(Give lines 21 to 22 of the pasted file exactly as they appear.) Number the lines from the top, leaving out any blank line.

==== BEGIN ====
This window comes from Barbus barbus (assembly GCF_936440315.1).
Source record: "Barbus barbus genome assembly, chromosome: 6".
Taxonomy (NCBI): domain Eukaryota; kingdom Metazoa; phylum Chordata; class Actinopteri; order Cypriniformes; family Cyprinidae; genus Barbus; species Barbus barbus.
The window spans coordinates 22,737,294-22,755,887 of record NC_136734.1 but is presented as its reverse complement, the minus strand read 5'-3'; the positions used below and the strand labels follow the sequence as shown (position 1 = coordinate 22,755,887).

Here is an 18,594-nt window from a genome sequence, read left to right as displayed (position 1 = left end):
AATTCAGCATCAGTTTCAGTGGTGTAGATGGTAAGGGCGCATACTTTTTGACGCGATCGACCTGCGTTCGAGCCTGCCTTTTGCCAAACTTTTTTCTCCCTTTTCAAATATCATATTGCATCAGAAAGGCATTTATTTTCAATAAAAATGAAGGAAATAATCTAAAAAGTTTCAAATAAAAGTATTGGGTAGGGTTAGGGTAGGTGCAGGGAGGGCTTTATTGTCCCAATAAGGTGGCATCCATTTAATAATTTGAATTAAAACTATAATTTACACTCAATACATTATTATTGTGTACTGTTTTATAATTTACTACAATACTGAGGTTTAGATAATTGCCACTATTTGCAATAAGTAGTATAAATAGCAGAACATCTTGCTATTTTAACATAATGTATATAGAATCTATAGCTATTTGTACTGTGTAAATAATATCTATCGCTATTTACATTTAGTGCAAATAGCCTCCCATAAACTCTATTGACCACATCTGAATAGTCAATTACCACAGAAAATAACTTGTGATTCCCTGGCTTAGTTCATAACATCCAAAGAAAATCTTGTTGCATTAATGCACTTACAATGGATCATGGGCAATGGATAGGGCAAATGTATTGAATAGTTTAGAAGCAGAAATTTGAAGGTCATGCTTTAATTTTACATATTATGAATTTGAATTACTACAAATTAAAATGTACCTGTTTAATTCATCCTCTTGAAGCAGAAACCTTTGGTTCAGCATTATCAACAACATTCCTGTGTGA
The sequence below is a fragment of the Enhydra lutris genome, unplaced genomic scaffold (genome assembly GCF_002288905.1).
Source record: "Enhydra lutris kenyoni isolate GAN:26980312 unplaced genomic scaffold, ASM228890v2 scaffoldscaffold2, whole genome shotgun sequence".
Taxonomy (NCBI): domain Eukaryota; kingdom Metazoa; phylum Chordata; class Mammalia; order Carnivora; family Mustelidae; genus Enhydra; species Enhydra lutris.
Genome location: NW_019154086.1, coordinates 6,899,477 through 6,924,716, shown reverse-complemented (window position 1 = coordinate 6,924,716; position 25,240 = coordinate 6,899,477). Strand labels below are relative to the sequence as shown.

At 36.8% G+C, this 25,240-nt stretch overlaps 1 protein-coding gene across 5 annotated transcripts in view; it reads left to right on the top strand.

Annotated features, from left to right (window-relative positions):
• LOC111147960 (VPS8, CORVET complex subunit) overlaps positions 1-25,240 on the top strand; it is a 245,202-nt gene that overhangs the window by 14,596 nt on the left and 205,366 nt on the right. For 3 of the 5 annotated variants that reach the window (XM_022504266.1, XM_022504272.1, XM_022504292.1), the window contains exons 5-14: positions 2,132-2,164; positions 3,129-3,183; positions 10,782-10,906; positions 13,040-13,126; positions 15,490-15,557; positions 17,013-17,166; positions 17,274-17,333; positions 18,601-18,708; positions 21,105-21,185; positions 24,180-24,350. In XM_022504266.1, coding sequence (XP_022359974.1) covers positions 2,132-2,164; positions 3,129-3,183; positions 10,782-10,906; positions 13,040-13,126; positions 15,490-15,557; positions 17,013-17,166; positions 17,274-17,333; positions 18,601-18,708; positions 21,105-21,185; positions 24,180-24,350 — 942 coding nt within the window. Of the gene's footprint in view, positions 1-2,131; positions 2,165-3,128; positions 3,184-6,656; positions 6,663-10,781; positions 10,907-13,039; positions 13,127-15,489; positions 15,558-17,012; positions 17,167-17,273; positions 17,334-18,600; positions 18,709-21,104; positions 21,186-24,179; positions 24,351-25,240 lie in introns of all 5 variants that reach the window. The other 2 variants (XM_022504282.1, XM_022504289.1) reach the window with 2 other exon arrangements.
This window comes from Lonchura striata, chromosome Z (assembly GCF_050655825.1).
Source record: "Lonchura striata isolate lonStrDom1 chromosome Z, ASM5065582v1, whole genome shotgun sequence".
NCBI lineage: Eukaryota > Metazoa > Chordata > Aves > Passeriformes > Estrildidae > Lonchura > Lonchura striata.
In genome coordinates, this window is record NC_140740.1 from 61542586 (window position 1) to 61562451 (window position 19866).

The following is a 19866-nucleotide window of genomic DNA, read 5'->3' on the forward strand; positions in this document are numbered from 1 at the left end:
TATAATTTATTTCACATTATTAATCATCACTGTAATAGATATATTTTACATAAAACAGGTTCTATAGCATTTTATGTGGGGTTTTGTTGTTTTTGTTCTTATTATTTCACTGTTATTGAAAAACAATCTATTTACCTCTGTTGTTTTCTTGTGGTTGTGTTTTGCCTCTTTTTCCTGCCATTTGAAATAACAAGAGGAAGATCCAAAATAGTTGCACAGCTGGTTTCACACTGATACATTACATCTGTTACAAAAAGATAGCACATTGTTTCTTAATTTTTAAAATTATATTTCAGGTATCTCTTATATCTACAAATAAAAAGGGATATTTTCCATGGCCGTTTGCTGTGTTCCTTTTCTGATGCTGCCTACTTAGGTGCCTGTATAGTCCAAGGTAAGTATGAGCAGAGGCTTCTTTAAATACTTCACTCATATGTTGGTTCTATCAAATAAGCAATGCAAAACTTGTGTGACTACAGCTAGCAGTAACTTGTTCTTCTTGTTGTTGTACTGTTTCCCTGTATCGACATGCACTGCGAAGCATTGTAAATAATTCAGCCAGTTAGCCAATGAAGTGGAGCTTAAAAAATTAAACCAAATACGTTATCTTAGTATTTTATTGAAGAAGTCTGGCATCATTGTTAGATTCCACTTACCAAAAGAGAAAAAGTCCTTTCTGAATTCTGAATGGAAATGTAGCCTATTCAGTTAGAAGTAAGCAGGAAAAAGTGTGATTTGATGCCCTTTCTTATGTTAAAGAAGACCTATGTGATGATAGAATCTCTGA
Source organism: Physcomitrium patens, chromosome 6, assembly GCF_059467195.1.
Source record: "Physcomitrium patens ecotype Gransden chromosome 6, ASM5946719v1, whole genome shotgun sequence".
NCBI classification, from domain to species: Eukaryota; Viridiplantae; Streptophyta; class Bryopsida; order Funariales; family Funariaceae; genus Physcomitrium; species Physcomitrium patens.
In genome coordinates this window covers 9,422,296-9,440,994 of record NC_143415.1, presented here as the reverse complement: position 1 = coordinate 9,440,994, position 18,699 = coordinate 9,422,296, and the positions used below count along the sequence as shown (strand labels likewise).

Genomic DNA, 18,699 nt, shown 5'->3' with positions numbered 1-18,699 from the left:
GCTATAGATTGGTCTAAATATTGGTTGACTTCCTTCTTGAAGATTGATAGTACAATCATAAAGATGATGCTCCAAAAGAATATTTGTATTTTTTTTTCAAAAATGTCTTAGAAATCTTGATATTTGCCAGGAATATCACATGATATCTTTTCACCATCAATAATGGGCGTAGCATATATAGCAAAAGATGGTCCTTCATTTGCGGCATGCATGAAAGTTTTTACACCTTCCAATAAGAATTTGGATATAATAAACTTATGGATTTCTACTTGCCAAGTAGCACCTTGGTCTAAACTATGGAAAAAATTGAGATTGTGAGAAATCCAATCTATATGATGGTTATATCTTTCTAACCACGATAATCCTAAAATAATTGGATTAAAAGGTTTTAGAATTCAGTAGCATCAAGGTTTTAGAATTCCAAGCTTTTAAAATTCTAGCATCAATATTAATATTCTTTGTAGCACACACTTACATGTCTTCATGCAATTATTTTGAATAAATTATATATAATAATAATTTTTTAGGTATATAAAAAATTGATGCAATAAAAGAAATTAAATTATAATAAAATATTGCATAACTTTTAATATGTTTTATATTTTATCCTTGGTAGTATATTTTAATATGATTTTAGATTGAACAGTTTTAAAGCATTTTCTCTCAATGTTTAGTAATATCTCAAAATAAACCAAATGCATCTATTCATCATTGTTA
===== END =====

Source record: "Physcomitrium patens ecotype Gransden chromosome 6, ASM5946719v1, whole genome shotgun sequence".
NCBI classification, from domain to species: Eukaryota; Viridiplantae; Streptophyta; class Bryopsida; order Funariales; family Funariaceae; genus Physcomitrium; species Physcomitrium patens.